"He's challenging, but there are many challenges in every class," she said. "He is special, but every child is special."

Besides his teacher, the school and his parents, support for Eric also has come from his sister, Amber, 8

"He's a good brother," she said with a wide smile.

Amber wrote a poem about Eric recently that pleads for tolerance. She often sticks up for Eric when other children tease him. "I tell them he can't help it," she said.

Eric is too young to know he's autistic, and does interact with his family - just a little differently than other children. The LeBows wish they had learned about their son's diagnosis when he was younger so they could have started assisting him sooner. But they've come to terms with the past and want to move on.

"If we had the opportunity to trade him for (another) kid, I'd say, 'No way,' " Mrs. LeBow said. "We're happy with the package we got. (We're) hell-bent to help him do whatever he wants to do."

The LeBows want to contact other local families with children Eric's age with the same diagnosis. If you would like to contact them, send an email to

This is a poem Amber LeBow recently penned about life with her brother:

Kids with autism can't help it. Did you know that is true? Kids with autism are not like you. Kids with autism don't understand the rules, that's why they have challenges at school.

When kids make fun of him it makes me sad. And when they're mean to him it makes me mad.

But kids with autism are special too. They can draw pictures that really amaze you! He can memorize lots of cool things. He can memorize all the things that he sees!

He can make the whole world laugh, just by telling about his favorite things. He can be annoying, but he's a fun friend. When we play games he has fun til the end.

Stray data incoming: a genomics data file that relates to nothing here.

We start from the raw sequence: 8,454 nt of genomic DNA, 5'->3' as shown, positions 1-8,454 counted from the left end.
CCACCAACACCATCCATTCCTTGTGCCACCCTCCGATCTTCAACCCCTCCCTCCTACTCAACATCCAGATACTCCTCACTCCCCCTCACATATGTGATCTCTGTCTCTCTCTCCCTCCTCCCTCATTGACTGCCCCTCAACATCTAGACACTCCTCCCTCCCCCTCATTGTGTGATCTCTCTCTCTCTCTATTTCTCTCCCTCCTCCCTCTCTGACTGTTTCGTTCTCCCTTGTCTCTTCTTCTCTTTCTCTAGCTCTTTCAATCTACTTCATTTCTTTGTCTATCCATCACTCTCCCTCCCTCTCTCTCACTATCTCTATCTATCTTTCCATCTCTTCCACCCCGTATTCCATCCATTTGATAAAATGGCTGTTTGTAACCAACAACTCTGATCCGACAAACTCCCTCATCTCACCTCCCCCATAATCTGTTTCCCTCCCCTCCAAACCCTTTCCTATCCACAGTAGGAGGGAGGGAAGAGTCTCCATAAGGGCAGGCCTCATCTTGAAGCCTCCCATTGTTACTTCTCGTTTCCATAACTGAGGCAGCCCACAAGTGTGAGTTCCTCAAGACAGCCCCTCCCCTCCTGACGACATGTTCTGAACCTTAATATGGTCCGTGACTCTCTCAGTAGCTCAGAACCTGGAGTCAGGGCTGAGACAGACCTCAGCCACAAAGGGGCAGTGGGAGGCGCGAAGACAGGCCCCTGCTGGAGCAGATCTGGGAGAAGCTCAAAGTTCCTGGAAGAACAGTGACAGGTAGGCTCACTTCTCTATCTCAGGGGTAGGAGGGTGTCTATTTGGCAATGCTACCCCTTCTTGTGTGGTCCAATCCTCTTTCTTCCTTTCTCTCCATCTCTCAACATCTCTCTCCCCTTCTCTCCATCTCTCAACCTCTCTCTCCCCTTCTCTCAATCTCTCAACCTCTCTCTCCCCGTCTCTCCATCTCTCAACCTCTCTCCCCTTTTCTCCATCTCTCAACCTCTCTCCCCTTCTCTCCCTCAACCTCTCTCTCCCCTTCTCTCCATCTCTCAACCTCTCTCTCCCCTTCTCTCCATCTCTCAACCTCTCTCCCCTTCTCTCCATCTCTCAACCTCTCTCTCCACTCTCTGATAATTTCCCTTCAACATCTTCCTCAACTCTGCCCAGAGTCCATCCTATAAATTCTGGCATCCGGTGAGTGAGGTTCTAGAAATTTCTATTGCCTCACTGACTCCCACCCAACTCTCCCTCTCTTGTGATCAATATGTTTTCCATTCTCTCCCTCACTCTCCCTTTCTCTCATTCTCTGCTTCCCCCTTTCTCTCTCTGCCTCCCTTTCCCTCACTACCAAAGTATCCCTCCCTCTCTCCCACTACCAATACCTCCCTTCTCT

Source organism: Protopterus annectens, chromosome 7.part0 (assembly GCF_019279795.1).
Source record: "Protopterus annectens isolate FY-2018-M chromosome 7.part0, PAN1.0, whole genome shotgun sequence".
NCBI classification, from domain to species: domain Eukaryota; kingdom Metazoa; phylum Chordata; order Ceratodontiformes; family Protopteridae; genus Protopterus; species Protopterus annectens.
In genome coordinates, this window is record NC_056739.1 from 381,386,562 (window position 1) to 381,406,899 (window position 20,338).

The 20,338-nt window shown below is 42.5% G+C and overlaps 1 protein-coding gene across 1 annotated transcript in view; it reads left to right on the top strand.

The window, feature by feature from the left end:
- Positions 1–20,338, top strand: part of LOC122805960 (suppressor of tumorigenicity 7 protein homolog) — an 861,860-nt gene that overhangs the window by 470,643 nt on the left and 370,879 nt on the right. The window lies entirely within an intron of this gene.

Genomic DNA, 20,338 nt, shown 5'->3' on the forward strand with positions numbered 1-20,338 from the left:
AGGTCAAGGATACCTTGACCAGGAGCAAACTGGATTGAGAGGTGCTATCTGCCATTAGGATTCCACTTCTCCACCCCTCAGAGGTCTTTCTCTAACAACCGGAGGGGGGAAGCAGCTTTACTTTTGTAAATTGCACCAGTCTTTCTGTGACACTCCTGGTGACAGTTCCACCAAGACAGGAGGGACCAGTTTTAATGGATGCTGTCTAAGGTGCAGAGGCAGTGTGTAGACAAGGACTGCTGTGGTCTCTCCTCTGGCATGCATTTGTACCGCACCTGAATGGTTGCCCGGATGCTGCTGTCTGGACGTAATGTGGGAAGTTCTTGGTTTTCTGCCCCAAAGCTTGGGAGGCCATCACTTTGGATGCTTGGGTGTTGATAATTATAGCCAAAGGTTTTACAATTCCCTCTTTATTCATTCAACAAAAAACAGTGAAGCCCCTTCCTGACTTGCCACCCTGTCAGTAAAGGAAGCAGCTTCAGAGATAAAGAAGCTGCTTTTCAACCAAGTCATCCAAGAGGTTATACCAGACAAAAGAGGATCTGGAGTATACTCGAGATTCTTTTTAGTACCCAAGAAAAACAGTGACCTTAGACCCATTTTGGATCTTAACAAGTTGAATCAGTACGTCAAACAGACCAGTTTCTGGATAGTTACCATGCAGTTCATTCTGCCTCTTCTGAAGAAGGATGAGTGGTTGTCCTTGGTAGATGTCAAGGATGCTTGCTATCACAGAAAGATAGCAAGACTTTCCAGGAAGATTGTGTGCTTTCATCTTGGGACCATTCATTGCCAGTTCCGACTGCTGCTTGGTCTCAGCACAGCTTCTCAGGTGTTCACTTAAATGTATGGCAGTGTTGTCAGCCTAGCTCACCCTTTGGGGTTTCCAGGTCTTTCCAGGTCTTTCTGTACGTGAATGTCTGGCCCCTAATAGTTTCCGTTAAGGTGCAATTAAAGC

Every time I read to him, he slowly walks away. But surprisingly he remembers every thing I say!

So give him a chance, by trying to understand, I really love him. He'll always be my brother and he'll always be my best friend., Lifestyle - Coming to terms with autism

Study links mercury from power plants to autism

March 17, 2005, 6:24AM

Study links mercury from power plants to autism
Copyright 2005 Houston Chronicle

After years of debate about whether a nationwide explosion in autism is related to a mercury-based preservative used in vaccines, Texas researchers have found a new suspect: mercury from coal-burning power plants.

In a new study, scientists at the University of Texas Health Science Center at San Antonio are reporting a strong correlation between higher mercury release levels and the developmental disorder marked by communication and social interaction problems.

"This is a preliminary study that needs further study but suggests there is a link," said Raymond F. Palmer, an associate professor in the UT-San Antonio's department of family and community medicine and the study's lead author. "If corroborated, it would have pretty severe implications for policy."

Palmer called the study the first to examine the relationship between potentially chronic, low-dose exposure to mercury and developmental disorders such as autism. He stressed it does not prove causation.